Anglican Diocese of Armidale

The Anglican Diocese of Armidale exists to glorify God by introducing people to Jesus and helping them home to heaven.

 

In Focus

When the smoke clears

Friday, November 22, 2019

A journey to Port Macquarie for a funeral, a trip to Mt Tamborine to speak at a convention and a return to Armidale, these trips have more than filled my lungs with smoke. I have a new app on my phone that tells me about fires near me.  I have been delayed on flights and off-loaded from others to accommodate fireys heading home for a rest, while the choppers at Armidale Airport continue to take off for another round of water bombing. I have seen RFS trucks lined up on the side of the road and others travelling in convoy. While blue skies are hidden by plumes of smoke, rain seems a forlorn possibility and our inland communities suffer, I am inspired by those who would venture into the smoke to fight the flames.

None of us want fires and all of us are angered by the stories of fools who start them. In the midst of the fires, most of us think it’s not time for political rhetoric and point scoring. Issues of climate change, back burning, budgets etc., can and should wait for clearer days and clearer minds. And while I noticed on social media that the prayers of our Prime Minister were ridiculed, I wonder where those who ridicule go for answers when they have none. Our situation has reached the point where a nation should in fact be called to prayer, not just stopping in solemn moments of remembrance for things past, but stopping to solemnly pray for our present and future. Perhaps this too will come when the smoke disappears and we can see clearly what’s needed.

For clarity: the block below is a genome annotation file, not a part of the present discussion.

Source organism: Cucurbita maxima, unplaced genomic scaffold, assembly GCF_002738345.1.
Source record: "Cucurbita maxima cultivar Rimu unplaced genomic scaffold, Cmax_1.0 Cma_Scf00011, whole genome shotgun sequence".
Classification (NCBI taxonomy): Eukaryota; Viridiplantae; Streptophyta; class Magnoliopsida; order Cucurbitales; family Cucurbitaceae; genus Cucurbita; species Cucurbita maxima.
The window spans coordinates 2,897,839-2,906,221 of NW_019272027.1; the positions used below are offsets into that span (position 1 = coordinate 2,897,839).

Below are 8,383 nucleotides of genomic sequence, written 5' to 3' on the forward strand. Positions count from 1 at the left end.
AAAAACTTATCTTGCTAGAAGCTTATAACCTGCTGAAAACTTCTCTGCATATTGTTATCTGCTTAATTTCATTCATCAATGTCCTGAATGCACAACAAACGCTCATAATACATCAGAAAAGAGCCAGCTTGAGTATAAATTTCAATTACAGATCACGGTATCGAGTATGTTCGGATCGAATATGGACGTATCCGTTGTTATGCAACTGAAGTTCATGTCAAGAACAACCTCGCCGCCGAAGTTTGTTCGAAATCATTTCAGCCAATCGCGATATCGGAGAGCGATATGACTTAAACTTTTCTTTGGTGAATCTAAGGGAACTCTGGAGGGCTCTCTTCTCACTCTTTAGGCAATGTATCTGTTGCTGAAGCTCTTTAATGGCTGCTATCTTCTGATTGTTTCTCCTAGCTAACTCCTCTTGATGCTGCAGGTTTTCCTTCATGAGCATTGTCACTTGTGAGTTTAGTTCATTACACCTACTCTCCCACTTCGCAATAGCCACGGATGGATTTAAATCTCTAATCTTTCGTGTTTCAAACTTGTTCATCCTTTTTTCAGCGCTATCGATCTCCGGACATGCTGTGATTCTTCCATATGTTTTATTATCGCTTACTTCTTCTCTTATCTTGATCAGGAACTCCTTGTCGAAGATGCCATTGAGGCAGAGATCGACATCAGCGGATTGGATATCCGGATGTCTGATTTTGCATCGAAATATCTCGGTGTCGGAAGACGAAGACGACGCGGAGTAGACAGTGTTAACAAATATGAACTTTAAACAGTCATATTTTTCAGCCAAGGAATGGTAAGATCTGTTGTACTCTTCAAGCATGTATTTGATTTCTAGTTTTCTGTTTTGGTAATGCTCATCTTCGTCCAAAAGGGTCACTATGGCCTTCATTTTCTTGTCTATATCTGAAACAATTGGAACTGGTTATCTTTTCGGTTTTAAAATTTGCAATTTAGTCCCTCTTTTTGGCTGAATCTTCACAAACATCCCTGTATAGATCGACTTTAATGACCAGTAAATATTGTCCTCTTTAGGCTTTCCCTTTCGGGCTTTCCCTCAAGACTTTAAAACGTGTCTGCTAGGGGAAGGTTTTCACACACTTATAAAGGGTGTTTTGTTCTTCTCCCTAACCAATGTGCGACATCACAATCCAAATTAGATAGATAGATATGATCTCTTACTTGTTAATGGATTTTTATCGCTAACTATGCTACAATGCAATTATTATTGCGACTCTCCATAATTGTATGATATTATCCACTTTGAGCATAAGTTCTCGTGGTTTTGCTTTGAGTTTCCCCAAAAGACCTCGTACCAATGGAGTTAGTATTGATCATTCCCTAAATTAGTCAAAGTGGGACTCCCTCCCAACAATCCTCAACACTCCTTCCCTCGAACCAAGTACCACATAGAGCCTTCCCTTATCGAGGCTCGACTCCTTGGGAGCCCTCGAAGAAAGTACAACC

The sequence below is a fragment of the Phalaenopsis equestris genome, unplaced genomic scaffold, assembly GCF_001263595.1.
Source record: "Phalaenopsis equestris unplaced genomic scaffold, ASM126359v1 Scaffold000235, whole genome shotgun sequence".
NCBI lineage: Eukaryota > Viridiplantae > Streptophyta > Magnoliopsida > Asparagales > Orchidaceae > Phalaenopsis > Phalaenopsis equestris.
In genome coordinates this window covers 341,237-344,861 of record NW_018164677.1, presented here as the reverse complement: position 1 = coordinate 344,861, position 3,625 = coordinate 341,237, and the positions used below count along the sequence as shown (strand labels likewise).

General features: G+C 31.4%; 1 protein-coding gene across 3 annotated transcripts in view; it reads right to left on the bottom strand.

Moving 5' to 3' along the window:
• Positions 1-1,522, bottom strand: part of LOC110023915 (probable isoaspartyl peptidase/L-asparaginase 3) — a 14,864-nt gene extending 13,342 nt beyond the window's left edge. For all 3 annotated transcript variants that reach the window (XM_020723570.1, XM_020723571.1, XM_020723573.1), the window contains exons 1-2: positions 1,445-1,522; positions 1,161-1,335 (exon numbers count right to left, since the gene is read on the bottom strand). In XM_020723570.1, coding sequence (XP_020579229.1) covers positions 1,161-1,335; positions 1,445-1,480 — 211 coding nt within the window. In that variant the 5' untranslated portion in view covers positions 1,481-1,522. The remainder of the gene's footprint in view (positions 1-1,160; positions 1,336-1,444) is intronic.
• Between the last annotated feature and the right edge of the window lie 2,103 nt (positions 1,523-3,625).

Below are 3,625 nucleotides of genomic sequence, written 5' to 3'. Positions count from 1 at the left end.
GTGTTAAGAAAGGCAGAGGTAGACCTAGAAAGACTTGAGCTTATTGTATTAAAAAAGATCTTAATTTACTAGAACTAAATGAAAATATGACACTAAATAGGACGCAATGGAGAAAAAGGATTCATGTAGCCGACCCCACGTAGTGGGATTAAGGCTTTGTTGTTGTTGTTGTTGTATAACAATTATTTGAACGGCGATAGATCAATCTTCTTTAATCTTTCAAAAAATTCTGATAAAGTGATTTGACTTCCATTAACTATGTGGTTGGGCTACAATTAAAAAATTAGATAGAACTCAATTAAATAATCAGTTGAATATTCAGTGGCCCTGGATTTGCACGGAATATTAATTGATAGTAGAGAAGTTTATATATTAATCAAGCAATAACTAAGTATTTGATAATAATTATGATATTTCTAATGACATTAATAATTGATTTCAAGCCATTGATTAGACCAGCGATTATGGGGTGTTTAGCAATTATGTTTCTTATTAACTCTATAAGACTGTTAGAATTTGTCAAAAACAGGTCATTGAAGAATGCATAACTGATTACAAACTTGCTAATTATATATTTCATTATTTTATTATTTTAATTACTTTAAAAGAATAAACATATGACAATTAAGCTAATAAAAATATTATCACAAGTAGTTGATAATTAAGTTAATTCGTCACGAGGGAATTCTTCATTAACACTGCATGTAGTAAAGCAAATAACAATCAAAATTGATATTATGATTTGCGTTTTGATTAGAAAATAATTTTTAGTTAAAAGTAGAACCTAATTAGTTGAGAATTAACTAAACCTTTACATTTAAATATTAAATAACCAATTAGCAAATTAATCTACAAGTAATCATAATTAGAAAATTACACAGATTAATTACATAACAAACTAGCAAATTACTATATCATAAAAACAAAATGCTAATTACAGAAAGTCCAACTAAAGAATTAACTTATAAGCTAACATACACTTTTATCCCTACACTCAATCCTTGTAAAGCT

Everyone understands suffering and the grief that vents itself in anger but is there anything positive we can draw from this season? Can good come out of evil or calamity? Can a pessimist find anything to encourage optimism?

I commend to your thoughts the fireys, police, ambos and chaplains as well as the support groups, both church and secular, who provide food and accommodation. Why do they do it? Well the answer is obvious; they don’t want to see us, or the things we hold precious, burn. They come and enter into the battle because they know that some things are worth fighting for, including you and me. They know the value of helping people in need: of coming in behind, of standing beside them and of going ahead of them. It is very Christ like.

It is a striking thing that it sometimes takes a fire or a drought or suffering to bring out the best in people, to reveal the things that matter the most. The True Blue of John Williamson’s song called it “standing by your mate when he’s in a fight”. Jesus Christ called it “loving your neighbour as you love yourself.”

There is no doubt that our region has suffered enormously in recent times with the drought, with water restrictions and now with fire. My question is, “How can these things make us stronger and better?” I believe there are some very strange and beautiful treasures to be found and learnt in the midst of calamity if we have the eyes to see.  Human courage, selfless service, rich generosity, thankful survivors, idolatries exposed, the value of trust, the privileges provided and even the prayers of a Prime Minister are but a few of these treasures.

To all those who have been serving our community through this smoky season I think I can speak on behalf of the whole community when I say, “Thank you”.  I would also personally say, “God bless you.” And to our community, I would encourage us all to offer whatever support we can to those in need. We will never regret being of such service.